As Americans enter 2014 there is grave concern among our political leaders that we are lagging behind other nations in terms of our children’s’ scientific literacy.  This past December an international survey confirmed—too many American kids don’t understand science and they continue to fall behind children from other nations, many much poorer than we are in science and math skills.

Students in the United States slipped deeper in the last international science literacy rankings amid fast-growing competition abroad. …

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“Getting On” provides a look at aging and dying Thu, 26 Dec 2013 04:36:52 +0000 by Craig Klugman, Ph.D.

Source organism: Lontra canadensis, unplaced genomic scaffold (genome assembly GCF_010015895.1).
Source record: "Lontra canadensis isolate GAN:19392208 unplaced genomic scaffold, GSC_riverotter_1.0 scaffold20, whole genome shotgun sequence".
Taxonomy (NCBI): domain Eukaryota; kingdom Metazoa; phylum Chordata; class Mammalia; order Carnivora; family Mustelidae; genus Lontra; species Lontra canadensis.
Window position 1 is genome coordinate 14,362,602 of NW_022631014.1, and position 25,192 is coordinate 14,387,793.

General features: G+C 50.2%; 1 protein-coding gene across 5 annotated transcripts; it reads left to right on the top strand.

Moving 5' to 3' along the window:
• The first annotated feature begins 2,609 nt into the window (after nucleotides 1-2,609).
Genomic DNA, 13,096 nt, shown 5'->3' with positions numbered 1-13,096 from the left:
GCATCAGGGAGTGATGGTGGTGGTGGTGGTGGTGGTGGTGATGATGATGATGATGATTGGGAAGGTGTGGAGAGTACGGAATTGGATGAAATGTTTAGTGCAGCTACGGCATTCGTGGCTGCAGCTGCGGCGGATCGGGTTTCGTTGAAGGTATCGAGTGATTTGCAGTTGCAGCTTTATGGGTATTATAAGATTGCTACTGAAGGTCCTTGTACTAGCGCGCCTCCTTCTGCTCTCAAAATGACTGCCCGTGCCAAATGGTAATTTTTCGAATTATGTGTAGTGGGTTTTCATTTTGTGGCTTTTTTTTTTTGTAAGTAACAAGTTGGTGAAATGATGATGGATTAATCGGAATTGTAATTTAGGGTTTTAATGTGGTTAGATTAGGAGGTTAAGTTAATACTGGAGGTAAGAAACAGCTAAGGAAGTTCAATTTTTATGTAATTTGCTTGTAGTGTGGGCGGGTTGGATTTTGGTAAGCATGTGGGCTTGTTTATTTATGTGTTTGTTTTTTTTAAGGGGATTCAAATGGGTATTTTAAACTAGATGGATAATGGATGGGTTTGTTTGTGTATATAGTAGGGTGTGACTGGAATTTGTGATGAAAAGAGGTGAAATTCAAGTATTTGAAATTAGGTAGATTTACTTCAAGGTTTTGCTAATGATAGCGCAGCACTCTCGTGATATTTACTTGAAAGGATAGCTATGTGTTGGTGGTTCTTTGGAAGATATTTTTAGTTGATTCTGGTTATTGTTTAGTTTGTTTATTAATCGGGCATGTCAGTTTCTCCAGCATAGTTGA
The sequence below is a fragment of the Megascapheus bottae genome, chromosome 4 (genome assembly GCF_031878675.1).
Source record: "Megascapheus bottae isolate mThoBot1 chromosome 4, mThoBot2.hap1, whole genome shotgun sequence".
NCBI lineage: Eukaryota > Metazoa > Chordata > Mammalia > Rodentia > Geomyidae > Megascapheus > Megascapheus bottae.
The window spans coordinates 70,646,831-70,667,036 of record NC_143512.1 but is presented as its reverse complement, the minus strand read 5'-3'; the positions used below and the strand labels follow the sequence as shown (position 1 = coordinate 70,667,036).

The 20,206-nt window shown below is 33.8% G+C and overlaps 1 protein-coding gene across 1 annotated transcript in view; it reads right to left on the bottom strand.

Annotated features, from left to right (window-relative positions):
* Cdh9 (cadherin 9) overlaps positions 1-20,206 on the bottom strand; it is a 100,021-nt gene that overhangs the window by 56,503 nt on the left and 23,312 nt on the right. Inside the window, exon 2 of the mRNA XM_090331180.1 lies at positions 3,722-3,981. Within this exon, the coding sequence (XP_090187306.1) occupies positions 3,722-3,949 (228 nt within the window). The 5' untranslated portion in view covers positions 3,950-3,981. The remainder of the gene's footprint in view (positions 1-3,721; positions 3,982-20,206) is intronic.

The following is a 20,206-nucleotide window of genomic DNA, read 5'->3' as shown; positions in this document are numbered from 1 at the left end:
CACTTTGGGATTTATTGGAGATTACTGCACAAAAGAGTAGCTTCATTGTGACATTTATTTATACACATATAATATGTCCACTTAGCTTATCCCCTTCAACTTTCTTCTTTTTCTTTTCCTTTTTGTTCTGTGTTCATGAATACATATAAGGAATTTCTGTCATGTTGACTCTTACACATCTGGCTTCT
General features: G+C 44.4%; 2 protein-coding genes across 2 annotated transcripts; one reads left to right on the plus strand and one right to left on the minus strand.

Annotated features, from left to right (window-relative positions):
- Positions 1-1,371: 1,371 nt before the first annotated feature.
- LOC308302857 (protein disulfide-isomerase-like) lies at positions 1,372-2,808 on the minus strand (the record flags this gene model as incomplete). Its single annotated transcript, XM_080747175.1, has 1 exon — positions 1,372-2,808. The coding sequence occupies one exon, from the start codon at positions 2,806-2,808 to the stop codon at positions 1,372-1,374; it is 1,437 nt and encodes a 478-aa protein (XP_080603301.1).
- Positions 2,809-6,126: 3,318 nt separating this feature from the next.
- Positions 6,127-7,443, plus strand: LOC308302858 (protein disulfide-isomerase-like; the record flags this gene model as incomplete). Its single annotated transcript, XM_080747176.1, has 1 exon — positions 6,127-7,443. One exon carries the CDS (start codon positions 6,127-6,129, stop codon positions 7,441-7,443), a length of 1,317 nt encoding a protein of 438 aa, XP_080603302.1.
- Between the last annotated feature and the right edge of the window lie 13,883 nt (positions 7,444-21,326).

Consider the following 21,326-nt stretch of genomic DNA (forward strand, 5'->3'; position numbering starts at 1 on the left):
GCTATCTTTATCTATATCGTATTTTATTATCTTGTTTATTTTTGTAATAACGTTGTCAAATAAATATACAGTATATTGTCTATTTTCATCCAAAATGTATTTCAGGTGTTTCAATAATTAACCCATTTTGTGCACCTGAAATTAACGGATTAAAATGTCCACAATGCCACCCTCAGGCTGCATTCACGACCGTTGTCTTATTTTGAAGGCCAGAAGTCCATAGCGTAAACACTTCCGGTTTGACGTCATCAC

This has been a rich year for depictions of end-of-life and assisted living  in television this year. Back in August, I reported on a PBS series looking at life in assisted living and just last month I wrote about a Showtime documentary series about people at the end of life. The year in television is also ending with another show about the end-of-life, this one produced by HBO where all 6 episodes are available. Getting On is the story of 3 nurses and their demoted medical director, who run a woman’s rehabilitation unit affiliated with a hospital.…

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Death, brain death, and life support Wed, 25 Dec 2013 18:26:04 +0000 by Arthur Caplan Ph.D.